John Minto: Whanau ora
The Maori Party has been a huge disappointment and Whanau ora will likely be its biggest failure.
The party was formed amid well justified anger and frustration at the Labour government’s panicky move to legislate across Maori rights to have claims to the foreshore and seabed heard in the Maori Land Court.
The break with Labour had happened before. Back in the 1990s Maori voters sided briefly with Winston Peters before his New Zealand First party was decimated under coalition pressure from National.
The Maori Party injected fresh energy into Maori aspirations via MPs with no previous parliamentary baggage such as Pita Sharples, Hone Harawira and Te Ururoa Flavell. However for such a race-based party the danger was always there that they would lose sight of the wood for the trees. And so they have. The party is fixated on improving things for Maori but at the same time endangering provision of services for people in low income communities who themselves are disproportionately Maori.
This approach was highlighted in the bizarre story last month of the Maori Party signing up to an ACT-driven working group report which is asking the government to consider extending so-called education “choice” for children from low income communities. This would increase opportunities for a tiny number of children at the expense of the majority who would suffer by further reduced state responsibility for the quality of education in our schools.
With Whanau Ora we have a similar approach with the aim to benefit struggling Maori families which National will use to undermine state provision of social services and open the sector for the damages and ravages of privatisation. Maori will be the predominant losers.
Maori Party co-leader Tariana Turia sees Whanau Ora as her own and the Maori Party’s crowning achievement in coalition in this parliamentary term. She seems content to fossick around at the bottom of the cliff picking up the pieces of dysfunctional families while even more victims of government policies pile up around her.
Feeling good at the bottom of the cliff is no substitute for tackling the hard stuff at the top where free-market economic policies create the carnage.
Maori families don’t need big state intervention in their lives. Neither does anyone in a low-income community. I have huge faith in all families to be able to make their own way in the world without big government or a welfare system designed not so much as a safety net but as a minimalist drip-feed to take the heat out of opposition to the catastrophic failure of 30 years of neo-liberal economic policies.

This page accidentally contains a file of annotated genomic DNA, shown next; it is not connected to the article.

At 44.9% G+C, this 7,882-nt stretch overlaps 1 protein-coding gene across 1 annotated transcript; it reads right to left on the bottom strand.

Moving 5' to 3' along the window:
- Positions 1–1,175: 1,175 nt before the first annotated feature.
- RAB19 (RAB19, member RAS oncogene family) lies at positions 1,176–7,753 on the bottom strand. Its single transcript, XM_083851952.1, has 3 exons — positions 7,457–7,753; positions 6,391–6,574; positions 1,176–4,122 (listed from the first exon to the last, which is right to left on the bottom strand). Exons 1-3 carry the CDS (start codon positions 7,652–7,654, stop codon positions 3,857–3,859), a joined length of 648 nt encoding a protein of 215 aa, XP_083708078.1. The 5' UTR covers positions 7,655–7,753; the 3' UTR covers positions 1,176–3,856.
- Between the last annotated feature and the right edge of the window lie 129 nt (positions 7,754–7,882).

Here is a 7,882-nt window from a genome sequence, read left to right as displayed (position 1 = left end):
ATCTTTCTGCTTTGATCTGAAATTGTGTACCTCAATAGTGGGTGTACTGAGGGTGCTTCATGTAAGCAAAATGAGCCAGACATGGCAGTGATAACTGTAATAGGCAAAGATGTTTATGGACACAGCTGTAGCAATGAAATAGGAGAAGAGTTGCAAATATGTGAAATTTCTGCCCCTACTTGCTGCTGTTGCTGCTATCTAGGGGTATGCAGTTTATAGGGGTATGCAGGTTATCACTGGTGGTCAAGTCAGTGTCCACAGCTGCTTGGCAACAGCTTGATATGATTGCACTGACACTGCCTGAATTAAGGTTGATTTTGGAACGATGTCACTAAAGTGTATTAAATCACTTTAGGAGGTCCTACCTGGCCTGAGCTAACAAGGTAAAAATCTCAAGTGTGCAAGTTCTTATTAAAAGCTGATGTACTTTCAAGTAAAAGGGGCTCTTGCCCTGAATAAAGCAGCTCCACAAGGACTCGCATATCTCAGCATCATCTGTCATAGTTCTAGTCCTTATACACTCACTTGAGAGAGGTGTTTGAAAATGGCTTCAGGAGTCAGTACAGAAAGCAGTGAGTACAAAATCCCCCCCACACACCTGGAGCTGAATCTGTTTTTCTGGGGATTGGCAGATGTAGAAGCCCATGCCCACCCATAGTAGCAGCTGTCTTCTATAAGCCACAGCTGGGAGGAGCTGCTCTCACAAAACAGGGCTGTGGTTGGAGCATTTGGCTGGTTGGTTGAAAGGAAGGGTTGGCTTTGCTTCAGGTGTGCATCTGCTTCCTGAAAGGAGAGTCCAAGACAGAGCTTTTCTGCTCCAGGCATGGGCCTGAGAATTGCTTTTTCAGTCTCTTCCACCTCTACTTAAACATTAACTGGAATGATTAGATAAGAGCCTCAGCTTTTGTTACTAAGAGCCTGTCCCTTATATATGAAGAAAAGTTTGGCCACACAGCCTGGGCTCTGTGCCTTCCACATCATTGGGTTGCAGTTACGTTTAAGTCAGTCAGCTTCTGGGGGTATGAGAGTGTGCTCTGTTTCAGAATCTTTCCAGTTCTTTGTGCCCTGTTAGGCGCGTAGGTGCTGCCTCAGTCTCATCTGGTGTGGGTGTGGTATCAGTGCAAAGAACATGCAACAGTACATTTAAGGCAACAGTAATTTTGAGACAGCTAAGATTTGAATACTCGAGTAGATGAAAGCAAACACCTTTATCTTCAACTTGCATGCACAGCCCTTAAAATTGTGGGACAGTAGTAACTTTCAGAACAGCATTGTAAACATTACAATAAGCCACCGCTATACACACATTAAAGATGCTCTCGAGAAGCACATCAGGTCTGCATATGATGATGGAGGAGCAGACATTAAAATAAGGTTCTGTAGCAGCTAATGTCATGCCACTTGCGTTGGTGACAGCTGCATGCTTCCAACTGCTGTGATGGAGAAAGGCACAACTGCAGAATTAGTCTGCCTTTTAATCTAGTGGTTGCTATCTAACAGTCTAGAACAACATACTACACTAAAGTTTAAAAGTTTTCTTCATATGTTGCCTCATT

Instead of quality jobs, self respect and self reliance, the free market has delivered to low income communities thousands of pokie machines, endless liquor outlets, loan sharks on every corner and fast-food joints by the bucketful alongside social devastation and destroyed families. Whanau Ora aims to ease the negative effects of the market on families without having the insight to address the problems at their source.
What the party has failed to grasp is that economic policies drive communities. Once a government has decided its economic direction what follows in health, education, welfare or employment is essentially predetermined.
And so instead of tackling the big issues – government policies to provide jobs for everyone while abolishing the dole for example – the Maori Party is content to play Florence Nightingale to the victims of Labour and National policies.
Why on earth would a party set their sights so low?
Even in its lady-of-the-lamp role the Maori Party will struggle to make any meaningful difference. It will bring a few benefits to some families by helping rationalize social services but basing welfare provision for Maori families on Maori concepts will mean little change for anyone until economic policy is based on the same principles. As it stands the best we can hope for from Whanau Ora will be in helping some families devise bunkers to help weather economic storms.
There will also be many families within Maoridom who will resist Whanau Ora. Expect to see welfare refugees seeking respite from attempts by well-meaning Whanau Ora advocates trying to patch up deeply fractured families.
I’ve seen similar attitudes many times working in schools in low income areas where many Maori families see themselves as having greater common cause with their European, Pacific and migrant neighbours and friends than with a distant iwi to which they have no connection.
The Maori Party engagement with National was never going to end in happiness.
It won’t be till the party engages in a serious economic challenge to National and Labour that it will make a significant difference for Maori families.